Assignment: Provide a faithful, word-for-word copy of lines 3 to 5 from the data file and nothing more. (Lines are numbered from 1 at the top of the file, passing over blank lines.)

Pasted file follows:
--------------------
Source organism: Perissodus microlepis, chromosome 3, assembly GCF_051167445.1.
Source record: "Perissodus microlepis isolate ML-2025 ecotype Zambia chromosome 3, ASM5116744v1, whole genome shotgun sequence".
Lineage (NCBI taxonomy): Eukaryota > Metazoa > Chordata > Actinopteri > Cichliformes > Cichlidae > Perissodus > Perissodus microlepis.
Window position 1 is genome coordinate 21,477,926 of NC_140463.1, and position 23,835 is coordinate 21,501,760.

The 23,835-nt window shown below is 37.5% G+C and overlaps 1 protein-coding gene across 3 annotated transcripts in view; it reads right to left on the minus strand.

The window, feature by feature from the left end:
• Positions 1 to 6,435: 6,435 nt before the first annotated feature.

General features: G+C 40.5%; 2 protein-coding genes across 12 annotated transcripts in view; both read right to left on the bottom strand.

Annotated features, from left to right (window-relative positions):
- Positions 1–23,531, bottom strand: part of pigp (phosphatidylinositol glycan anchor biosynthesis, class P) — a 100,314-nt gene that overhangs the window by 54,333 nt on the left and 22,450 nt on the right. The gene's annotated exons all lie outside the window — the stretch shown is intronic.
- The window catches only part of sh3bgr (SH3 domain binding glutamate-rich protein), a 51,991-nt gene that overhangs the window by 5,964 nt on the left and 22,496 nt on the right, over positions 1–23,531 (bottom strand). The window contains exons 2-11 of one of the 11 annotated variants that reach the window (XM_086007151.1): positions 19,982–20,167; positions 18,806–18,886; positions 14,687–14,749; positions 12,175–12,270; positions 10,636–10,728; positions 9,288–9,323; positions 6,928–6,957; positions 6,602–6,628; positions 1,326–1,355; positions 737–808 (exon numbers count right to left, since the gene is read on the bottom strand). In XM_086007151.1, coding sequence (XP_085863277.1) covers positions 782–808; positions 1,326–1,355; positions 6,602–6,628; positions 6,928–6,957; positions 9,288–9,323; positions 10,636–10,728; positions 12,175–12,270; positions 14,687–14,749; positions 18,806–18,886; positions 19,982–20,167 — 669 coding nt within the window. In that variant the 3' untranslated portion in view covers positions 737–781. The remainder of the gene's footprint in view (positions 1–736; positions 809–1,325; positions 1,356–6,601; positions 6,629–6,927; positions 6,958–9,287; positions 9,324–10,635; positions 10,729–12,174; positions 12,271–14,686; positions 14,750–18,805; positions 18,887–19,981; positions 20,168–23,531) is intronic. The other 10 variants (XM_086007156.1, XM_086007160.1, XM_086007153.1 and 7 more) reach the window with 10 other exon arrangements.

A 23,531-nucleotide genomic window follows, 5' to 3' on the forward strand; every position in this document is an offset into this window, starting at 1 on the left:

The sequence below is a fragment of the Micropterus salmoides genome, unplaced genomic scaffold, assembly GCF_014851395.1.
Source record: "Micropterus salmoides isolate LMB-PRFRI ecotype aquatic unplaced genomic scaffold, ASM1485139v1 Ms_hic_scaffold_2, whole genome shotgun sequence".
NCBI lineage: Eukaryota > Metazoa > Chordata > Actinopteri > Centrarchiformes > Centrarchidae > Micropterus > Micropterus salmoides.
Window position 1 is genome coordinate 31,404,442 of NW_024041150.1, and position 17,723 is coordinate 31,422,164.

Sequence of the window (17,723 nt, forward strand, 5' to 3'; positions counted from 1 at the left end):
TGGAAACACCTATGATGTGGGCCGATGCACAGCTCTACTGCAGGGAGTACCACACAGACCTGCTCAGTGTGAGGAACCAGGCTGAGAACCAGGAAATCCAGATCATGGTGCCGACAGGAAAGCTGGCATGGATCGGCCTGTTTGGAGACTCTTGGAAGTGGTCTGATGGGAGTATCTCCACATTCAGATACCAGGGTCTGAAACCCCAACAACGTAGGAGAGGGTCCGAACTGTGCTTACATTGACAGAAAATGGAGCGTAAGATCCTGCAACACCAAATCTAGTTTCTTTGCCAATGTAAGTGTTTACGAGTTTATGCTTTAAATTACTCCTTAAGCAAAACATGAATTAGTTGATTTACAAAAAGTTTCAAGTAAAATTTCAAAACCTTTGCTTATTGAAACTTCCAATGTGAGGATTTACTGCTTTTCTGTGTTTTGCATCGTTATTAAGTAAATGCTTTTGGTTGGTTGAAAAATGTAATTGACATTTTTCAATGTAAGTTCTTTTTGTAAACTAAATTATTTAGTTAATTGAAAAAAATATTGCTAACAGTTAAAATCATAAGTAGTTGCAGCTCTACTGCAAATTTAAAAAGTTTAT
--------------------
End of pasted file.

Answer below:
Lineage (NCBI taxonomy): Eukaryota > Metazoa > Chordata > Actinopteri > Cichliformes > Cichlidae > Perissodus > Perissodus microlepis.
Window position 1 is genome coordinate 21,477,926 of NC_140463.1, and position 23,835 is coordinate 21,501,760.

The 23,835-nt window shown below is 37.5% G+C and overlaps 1 protein-coding gene across 3 annotated transcripts in view; it reads right to left on the minus strand.